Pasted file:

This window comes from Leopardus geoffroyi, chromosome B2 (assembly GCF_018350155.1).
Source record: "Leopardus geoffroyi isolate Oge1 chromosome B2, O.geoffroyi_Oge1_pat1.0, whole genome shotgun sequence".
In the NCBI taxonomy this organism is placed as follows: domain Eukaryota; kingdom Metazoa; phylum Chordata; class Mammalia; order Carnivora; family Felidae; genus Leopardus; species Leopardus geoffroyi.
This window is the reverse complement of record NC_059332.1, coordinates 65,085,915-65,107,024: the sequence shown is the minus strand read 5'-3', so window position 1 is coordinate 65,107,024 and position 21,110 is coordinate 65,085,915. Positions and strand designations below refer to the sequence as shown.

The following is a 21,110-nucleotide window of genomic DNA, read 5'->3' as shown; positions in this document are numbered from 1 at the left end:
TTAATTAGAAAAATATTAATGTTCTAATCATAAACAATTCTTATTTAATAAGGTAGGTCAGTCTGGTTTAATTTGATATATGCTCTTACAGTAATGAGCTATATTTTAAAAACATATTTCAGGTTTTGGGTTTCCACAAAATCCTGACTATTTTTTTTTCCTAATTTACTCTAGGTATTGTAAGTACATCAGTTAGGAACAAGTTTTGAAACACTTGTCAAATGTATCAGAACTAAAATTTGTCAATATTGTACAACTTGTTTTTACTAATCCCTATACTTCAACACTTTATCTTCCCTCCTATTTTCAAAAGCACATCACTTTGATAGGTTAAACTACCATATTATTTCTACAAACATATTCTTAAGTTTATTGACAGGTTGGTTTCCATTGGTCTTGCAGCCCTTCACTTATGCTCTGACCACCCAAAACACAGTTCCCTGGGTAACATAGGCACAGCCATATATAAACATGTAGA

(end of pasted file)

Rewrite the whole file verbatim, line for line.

This window comes from Leopardus geoffroyi, chromosome B2 (assembly GCF_018350155.1).
Source record: "Leopardus geoffroyi isolate Oge1 chromosome B2, O.geoffroyi_Oge1_pat1.0, whole genome shotgun sequence".
In the NCBI taxonomy this organism is placed as follows: domain Eukaryota; kingdom Metazoa; phylum Chordata; class Mammalia; order Carnivora; family Felidae; genus Leopardus; species Leopardus geoffroyi.
This window is the reverse complement of record NC_059332.1, coordinates 65,085,915-65,107,024: the sequence shown is the minus strand read 5'-3', so window position 1 is coordinate 65,107,024 and position 21,110 is coordinate 65,085,915. Positions and strand designations below refer to the sequence as shown.

The following is a 21,110-nucleotide window of genomic DNA, read 5'->3' as shown; positions in this document are numbered from 1 at the left end:
TTAATTAGAAAAATATTAATGTTCTAATCATAAACAATTCTTATTTAATAAGGTAGGTCAGTCTGGTTTAATTTGATATATGCTCTTACAGTAATGAGCTATATTTTAAAAACATATTTCAGGTTTTGGGTTTCCACAAAATCCTGACTATTTTTTTTTCCTAATTTACTCTAGGTATTGTAAGTACATCAGTTAGGAACAAGTTTTGAAACACTTGTCAAATGTATCAGAACTAAAATTTGTCAATATTGTACAACTTGTTTTTACTAATCCCTATACTTCAACACTTTATCTTCCCTCCTATTTTCAAAAGCACATCACTTTGATAGGTTAAACTACCATATTATTTCTACAAACATATTCTTAAGTTTATTGACAGGTTGGTTTCCATTGGTCTTGCAGCCCTTCACTTATGCTCTGACCACCCAAAACACAGTTCCCTGGGTAACATAGGCACAGCCATATATAAACATGTAGA